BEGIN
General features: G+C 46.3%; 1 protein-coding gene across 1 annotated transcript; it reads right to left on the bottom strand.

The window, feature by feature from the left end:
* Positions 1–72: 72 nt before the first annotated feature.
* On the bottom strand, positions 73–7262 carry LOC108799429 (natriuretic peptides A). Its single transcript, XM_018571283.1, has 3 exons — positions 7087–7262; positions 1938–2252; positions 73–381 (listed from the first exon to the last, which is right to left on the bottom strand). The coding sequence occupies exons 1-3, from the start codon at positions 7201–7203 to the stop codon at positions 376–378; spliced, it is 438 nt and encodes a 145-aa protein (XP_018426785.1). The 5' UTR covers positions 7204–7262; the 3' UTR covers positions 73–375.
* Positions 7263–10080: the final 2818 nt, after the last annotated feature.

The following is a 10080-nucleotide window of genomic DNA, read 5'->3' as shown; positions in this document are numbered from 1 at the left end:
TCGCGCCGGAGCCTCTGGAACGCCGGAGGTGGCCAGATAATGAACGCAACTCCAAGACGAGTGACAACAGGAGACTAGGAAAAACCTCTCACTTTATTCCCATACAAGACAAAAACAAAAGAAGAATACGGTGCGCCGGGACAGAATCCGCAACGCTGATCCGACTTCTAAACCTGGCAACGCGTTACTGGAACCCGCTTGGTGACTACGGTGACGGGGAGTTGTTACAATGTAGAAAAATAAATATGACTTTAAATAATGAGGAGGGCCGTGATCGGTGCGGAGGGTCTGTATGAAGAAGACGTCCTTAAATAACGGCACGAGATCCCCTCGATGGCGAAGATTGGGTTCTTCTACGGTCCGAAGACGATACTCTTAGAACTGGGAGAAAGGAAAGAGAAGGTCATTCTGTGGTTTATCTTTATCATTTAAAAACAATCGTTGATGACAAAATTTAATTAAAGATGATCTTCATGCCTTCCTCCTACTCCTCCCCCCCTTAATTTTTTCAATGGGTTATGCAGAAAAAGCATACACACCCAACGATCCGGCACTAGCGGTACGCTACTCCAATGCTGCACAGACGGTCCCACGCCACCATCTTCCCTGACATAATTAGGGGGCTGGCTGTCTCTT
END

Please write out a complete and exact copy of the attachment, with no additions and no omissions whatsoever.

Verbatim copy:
General features: G+C 46.3%; 1 protein-coding gene across 1 annotated transcript; it reads right to left on the bottom strand.

The window, feature by feature from the left end:
* Positions 1–72: 72 nt before the first annotated feature.
* On the bottom strand, positions 73–7262 carry LOC108799429 (natriuretic peptides A). Its single transcript, XM_018571283.1, has 3 exons — positions 7087–7262; positions 1938–2252; positions 73–381 (listed from the first exon to the last, which is right to left on the bottom strand). The coding sequence occupies exons 1-3, from the start codon at positions 7201–7203 to the stop codon at positions 376–378; spliced, it is 438 nt and encodes a 145-aa protein (XP_018426785.1). The 5' UTR covers positions 7204–7262; the 3' UTR covers positions 73–375.
* Positions 7263–10080: the final 2818 nt, after the last annotated feature.

The following is a 10080-nucleotide window of genomic DNA, read 5'->3' as shown; positions in this document are numbered from 1 at the left end:
TCGCGCCGGAGCCTCTGGAACGCCGGAGGTGGCCAGATAATGAACGCAACTCCAAGACGAGTGACAACAGGAGACTAGGAAAAACCTCTCACTTTATTCCCATACAAGACAAAAACAAAAGAAGAATACGGTGCGCCGGGACAGAATCCGCAACGCTGATCCGACTTCTAAACCTGGCAACGCGTTACTGGAACCCGCTTGGTGACTACGGTGACGGGGAGTTGTTACAATGTAGAAAAATAAATATGACTTTAAATAATGAGGAGGGCCGTGATCGGTGCGGAGGGTCTGTATGAAGAAGACGTCCTTAAATAACGGCACGAGATCCCCTCGATGGCGAAGATTGGGTTCTTCTACGGTCCGAAGACGATACTCTTAGAACTGGGAGAAAGGAAAGAGAAGGTCATTCTGTGGTTTATCTTTATCATTTAAAAACAATCGTTGATGACAAAATTTAATTAAAGATGATCTTCATGCCTTCCTCCTACTCCTCCCCCCCTTAATTTTTTCAATGGGTTATGCAGAAAAAGCATACACACCCAACGATCCGGCACTAGCGGTACGCTACTCCAATGCTGCACAGACGGTCCCACGCCACCATCTTCCCTGACATAATTAGGGGGCTGGCTGTCTCTT